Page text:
WORKS FROM AN IMPORTANT PRIVATE COLLECTION, SOLD IN PART TO BENEFIT TWO NOT-FOR-PROFIT INSTITUTIONS IN THE FIELDS OF SCIENCE AND MUSIC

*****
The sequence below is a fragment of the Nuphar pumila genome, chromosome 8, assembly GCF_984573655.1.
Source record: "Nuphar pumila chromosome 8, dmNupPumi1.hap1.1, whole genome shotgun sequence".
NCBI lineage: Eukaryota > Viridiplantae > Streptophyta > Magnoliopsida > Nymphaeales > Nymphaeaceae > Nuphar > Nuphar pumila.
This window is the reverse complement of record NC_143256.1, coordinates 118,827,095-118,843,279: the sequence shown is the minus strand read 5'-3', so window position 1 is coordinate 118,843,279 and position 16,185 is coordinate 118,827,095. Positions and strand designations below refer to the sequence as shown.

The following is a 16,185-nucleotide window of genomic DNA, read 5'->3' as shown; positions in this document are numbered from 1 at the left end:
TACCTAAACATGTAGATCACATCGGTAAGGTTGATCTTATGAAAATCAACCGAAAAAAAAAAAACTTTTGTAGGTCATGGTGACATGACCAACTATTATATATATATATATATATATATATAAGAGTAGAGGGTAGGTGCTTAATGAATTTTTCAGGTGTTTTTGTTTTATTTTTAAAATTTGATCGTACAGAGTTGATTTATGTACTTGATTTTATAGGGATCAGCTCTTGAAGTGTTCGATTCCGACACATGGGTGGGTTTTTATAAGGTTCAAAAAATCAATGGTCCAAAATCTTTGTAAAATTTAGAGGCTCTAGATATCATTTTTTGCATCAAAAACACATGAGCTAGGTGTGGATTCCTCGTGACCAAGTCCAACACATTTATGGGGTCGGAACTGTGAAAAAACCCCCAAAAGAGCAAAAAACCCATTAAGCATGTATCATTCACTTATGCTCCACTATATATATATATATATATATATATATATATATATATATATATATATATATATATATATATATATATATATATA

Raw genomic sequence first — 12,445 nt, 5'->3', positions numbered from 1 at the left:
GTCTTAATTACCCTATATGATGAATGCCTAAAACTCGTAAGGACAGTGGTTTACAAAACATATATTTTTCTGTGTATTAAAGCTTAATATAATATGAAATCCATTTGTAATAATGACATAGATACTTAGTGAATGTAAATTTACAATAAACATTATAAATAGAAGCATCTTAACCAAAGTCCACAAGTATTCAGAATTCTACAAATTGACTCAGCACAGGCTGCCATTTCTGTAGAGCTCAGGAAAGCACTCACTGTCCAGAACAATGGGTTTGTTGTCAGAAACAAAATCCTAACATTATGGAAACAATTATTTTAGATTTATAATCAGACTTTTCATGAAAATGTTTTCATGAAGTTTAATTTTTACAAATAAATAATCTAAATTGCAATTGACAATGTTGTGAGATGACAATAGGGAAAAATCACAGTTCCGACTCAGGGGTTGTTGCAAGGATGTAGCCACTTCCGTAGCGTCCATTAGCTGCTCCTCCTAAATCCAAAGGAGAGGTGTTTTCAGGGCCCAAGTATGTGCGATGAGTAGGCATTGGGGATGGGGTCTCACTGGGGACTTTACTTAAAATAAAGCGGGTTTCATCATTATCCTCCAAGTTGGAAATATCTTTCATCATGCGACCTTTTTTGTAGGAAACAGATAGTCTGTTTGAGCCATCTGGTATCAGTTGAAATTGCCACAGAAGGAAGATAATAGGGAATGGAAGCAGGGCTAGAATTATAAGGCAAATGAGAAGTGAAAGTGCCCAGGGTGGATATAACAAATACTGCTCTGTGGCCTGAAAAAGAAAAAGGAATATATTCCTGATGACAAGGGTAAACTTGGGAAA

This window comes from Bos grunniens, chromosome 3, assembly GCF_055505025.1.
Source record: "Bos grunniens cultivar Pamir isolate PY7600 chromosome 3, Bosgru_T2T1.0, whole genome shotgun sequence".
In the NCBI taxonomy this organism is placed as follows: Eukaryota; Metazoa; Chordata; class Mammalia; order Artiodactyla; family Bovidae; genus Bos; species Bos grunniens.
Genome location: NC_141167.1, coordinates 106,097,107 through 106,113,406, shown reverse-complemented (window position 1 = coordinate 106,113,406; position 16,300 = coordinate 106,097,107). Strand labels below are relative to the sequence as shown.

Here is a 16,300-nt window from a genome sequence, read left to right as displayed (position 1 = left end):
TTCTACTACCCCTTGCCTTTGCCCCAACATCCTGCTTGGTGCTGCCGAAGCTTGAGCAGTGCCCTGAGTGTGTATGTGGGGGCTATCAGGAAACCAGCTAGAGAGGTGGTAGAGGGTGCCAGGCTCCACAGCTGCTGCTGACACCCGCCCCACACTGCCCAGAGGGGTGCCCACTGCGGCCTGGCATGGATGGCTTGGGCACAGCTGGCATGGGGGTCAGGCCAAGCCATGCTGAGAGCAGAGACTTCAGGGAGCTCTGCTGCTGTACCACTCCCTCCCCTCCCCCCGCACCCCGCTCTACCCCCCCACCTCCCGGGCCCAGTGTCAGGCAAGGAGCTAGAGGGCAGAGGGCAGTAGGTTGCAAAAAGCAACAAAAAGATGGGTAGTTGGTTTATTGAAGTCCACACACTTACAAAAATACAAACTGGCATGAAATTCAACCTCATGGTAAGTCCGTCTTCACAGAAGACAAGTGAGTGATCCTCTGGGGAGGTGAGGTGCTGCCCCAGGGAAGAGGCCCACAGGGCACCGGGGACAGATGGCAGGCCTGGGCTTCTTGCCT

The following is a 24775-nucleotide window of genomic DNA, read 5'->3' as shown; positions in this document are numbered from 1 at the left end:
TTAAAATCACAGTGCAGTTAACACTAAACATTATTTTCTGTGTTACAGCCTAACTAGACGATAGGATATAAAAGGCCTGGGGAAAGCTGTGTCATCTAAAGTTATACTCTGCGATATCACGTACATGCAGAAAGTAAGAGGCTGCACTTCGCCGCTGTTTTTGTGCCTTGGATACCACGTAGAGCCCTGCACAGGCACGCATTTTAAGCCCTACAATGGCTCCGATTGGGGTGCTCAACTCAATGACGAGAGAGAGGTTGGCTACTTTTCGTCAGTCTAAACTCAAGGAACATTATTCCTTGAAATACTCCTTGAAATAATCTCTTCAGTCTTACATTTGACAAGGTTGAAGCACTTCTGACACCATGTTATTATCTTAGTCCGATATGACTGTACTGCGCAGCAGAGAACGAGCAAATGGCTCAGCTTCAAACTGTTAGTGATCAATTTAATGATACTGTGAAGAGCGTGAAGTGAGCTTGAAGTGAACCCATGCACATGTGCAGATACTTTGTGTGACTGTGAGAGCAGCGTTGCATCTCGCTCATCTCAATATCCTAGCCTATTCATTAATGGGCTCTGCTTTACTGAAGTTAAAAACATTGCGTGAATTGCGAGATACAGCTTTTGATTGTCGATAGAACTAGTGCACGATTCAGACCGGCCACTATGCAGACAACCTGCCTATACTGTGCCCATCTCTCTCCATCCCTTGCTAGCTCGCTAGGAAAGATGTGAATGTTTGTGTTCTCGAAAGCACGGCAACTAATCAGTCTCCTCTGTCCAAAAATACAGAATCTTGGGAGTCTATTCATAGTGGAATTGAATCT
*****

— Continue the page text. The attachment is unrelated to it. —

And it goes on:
Moret-sur-Loing suited Sisley’s artistic inclinations and meditative, pure style of landscape Impressionism; a sparsely populated village along the poplar-lined Loing and Seine rivers with a scattering of neo-Gothic architecture and a full range of seasons, Moret-sur-Loing provided Sisley with a wealth of natural variety to explore through painting (see fig. 1). Reflecting on the inspiration he draws from the French village, Sisley wrote: “It is in Moret, amid this dense nature, with its tall poplars and the beautiful transparent, changing waters of the Loing…that my art has undoubtedly developed most…I will never really leave this place that is so picturesque” (Letter from Alfred Sisley to Adolphe Tavernier, January 9, 1892). The present work, with the light hitting the rising waters of the Loing, captures this spirit via a calm, restrained meditation on light and water. Sisley “adhered throughout his career to the style of divided light and color, momentary effects of illumination, and an acute responsiveness to the atmosphere that are signature aspects of Impressionism. He dutifully painted en plein air in all manner of weather… in exhaustive detail, in all seasons, and under everchanging skies. On occasion he might address nature’s unpredictability… but there are few theatrics in this circumscribed art, simply an unwavering devotion to his beloved landscapes” (P.C. Sutton & B. Monnier, Alfred Sisley: Impressionist Master (exhibition catalogue), Greenwich, Connecticut, 2017, p. 18).
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